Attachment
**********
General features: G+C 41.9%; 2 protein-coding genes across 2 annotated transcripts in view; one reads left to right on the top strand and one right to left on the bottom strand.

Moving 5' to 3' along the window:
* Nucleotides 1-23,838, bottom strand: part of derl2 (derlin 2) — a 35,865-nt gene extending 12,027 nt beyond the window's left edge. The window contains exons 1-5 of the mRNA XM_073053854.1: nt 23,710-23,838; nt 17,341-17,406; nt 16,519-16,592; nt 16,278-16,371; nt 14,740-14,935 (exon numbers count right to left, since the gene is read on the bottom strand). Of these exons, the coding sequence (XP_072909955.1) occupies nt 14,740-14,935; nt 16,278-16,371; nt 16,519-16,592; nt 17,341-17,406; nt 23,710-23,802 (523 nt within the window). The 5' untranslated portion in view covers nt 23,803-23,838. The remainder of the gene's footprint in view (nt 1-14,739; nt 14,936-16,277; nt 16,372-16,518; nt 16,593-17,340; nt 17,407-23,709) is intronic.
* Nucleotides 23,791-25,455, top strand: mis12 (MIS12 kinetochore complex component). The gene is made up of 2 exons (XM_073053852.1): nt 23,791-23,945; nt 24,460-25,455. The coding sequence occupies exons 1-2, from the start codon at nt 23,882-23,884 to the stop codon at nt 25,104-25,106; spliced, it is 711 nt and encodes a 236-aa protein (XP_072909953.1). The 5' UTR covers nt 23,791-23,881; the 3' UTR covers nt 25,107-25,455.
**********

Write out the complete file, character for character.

General features: G+C 41.9%; 2 protein-coding genes across 2 annotated transcripts in view; one reads left to right on the top strand and one right to left on the bottom strand.

Moving 5' to 3' along the window:
* Nucleotides 1-23,838, bottom strand: part of derl2 (derlin 2) — a 35,865-nt gene extending 12,027 nt beyond the window's left edge. The window contains exons 1-5 of the mRNA XM_073053854.1: nt 23,710-23,838; nt 17,341-17,406; nt 16,519-16,592; nt 16,278-16,371; nt 14,740-14,935 (exon numbers count right to left, since the gene is read on the bottom strand). Of these exons, the coding sequence (XP_072909955.1) occupies nt 14,740-14,935; nt 16,278-16,371; nt 16,519-16,592; nt 17,341-17,406; nt 23,710-23,802 (523 nt within the window). The 5' untranslated portion in view covers nt 23,803-23,838. The remainder of the gene's footprint in view (nt 1-14,739; nt 14,936-16,277; nt 16,372-16,518; nt 16,593-17,340; nt 17,407-23,709) is intronic.
* Nucleotides 23,791-25,455, top strand: mis12 (MIS12 kinetochore complex component). The gene is made up of 2 exons (XM_073053852.1): nt 23,791-23,945; nt 24,460-25,455. The coding sequence occupies exons 1-2, from the start codon at nt 23,882-23,884 to the stop codon at nt 25,104-25,106; spliced, it is 711 nt and encodes a 236-aa protein (XP_072909953.1). The 5' UTR covers nt 23,791-23,881; the 3' UTR covers nt 25,107-25,455.